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Alain de Botton is a thinker
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Alain de Botton is a thinker
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Alain de Botton is a thinker
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I believe in a democratic sense that if you’re not reaching a broad number of people with your ideas, that there’s probably something wrong with your ideas.
1 January 2012

Alain de Botton is a thinker

Interview by Patrick Pittman
Photography by Siddharth Khajuria

Patrick Pittman on Alain de Botton

London is unhappy. It’s never been a city for smiling, but the clouds that have settled over its sprawl in late 2011 don’t look like leaving any time soon.

Spilling out of the same tube station I did fifteen years ago, back when London was the center of the universe, I see no signs of Cool Brittania. Damien Hirst at the Royal Academy. The Heavenly Social. The ground outside our flat torn up for the extension of the Jubilee line, running to the Millennium Dome. That rubble is gone. The record store where I worked, now an off-brand clothing outlet. My markers, dust.

Earlier this year, this city tore itself apart at its neglected seams in an explosion of tension and rage. At St Paul’s, the police and the people and the priesthood are now warily staring each other down as the City pushes for the ejection of the Occupy protestors. The canon chancellor has resigned. St Paul was a tentmaker, he reminds them. Any kind of messiah that might be born now, he ventures, could well be born in one of these tents. Glimmers of the simple, of the self, of the brave.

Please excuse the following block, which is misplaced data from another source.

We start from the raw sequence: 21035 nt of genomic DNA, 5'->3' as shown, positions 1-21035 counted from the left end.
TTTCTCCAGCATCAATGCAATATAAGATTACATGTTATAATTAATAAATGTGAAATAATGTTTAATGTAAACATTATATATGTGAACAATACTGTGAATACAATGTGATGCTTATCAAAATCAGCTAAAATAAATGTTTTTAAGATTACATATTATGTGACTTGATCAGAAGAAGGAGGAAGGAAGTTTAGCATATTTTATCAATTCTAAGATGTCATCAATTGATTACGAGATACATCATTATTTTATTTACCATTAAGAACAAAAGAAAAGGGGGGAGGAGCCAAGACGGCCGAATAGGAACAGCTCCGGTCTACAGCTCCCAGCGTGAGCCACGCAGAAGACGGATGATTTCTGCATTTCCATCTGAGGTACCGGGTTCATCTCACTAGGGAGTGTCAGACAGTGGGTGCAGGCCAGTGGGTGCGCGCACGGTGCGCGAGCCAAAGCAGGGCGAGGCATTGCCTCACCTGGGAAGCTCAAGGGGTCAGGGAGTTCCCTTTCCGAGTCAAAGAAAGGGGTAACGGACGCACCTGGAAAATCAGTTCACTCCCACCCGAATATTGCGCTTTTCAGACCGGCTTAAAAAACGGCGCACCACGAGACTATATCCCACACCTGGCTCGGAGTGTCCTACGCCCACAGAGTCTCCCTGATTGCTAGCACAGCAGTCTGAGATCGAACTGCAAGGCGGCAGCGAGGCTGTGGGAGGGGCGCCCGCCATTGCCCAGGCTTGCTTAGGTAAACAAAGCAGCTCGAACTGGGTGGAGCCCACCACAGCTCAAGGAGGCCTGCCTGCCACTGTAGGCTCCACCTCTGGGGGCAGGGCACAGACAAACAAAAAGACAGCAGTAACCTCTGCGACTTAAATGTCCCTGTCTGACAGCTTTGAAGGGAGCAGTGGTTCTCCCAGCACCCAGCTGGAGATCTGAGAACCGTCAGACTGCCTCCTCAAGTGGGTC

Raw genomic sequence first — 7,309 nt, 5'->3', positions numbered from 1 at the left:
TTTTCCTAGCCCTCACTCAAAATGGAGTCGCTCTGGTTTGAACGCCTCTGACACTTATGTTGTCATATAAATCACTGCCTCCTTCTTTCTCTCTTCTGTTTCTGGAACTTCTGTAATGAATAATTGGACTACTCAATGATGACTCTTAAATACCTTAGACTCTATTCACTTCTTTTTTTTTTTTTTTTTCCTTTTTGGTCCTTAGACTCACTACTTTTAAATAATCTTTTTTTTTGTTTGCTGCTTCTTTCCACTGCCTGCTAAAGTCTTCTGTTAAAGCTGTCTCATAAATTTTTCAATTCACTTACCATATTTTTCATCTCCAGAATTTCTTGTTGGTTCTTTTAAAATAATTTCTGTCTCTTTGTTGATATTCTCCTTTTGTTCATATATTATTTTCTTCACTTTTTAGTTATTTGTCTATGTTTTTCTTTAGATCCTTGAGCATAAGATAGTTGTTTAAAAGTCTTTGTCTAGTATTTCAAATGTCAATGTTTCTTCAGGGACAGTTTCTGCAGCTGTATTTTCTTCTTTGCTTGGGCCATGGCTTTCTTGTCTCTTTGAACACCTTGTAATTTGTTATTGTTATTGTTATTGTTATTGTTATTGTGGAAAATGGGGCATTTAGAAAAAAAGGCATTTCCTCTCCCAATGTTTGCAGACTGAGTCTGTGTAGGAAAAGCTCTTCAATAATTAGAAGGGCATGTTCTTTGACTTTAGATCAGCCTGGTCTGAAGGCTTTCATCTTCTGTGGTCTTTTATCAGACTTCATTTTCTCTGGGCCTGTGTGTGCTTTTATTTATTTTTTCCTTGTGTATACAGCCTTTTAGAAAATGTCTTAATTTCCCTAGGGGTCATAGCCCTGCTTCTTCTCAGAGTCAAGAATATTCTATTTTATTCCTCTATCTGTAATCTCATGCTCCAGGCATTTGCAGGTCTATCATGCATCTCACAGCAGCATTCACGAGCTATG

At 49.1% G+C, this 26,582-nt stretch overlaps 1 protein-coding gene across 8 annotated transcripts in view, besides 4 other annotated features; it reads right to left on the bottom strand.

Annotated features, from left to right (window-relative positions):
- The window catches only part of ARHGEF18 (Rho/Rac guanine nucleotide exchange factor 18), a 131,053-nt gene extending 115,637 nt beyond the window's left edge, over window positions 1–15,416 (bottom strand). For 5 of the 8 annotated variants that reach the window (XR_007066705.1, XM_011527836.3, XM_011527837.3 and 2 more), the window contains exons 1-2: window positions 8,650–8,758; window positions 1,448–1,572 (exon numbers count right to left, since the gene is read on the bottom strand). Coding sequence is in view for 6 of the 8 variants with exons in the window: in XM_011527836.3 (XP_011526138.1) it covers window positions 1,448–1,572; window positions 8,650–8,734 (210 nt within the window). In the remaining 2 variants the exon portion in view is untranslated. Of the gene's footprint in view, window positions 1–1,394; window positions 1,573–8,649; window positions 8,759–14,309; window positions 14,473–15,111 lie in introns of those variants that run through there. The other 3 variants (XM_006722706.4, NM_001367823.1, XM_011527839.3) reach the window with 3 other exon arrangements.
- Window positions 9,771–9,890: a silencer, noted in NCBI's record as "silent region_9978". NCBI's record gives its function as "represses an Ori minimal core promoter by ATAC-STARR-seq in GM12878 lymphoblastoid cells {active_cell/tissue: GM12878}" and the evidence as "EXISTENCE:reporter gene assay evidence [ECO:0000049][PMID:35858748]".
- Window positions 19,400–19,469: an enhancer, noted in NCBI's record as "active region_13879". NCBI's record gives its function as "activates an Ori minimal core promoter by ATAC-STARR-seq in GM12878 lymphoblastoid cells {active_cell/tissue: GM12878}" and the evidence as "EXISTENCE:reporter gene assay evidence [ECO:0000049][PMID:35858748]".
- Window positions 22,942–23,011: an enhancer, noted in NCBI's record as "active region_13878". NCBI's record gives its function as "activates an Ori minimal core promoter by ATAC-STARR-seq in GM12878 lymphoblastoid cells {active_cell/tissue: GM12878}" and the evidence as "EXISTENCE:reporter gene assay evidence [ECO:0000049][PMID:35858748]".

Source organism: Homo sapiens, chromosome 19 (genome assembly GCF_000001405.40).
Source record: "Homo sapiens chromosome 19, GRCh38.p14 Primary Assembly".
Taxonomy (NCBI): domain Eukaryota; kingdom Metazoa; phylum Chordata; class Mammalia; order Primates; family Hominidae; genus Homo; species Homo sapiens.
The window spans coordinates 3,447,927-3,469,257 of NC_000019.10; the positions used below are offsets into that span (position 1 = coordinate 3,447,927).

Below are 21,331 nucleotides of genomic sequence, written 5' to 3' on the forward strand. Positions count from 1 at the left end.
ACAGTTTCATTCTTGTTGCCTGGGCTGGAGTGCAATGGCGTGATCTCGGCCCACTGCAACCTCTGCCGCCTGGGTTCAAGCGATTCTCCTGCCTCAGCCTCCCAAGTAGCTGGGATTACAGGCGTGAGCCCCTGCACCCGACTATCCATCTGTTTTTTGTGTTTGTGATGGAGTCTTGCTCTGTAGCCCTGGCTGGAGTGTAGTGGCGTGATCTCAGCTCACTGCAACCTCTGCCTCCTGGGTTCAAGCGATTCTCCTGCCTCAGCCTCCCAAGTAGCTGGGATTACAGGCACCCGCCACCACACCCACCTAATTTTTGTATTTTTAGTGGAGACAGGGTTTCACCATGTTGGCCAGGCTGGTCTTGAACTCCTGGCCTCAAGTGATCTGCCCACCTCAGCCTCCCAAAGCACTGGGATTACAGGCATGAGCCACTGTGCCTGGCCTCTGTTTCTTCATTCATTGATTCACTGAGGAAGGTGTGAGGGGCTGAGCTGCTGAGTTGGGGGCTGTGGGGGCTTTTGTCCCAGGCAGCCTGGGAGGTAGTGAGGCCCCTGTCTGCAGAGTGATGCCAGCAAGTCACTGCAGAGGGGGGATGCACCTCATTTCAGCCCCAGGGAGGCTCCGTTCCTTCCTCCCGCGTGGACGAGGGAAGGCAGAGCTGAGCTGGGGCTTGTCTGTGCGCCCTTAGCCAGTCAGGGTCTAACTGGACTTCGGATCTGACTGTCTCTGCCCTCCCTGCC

My search for a smile takes me to a shopfront in Bloomsbury. The School of Life, the sign says. Ideas to live by, it says. Now, whenever I hear the words ‘self help’, I reach for my politely-but-quickly-backing-out-of-the-room-and-breaking-into-a-sprint manoeuvre. But this place is something else. Under headings like ‘work’ and ‘happiness’, works by the great thinkers are stacked alongside modern lit. The day before, Miranda July had encouraged an audience to auction the contents of their handbags. Its teaching space, all crumpled velvet curtains and dim light, is the sort of place I could imagine hatching Situationist plots to subvert a city. The School is a place of play and whimsy and big talk. It is accessible, it is warm, it is stylish, and it is serious. Kind of like the man behind it.

Later, in the North of London, near Primrose Hill, I’m walking tranquil backstreets towards Alain de Botton’s office. Next door to his home, a work of modern architectural beauty, he sits at the window of a small block of flats, in a surprisingly humble work space. He is one of the most generous and kindhearted interview subjects ever to have hosted me. The audio of this interview is littered with little interruptions as he stands to refill my water, while I pepper him with questions on faith and fatherhood.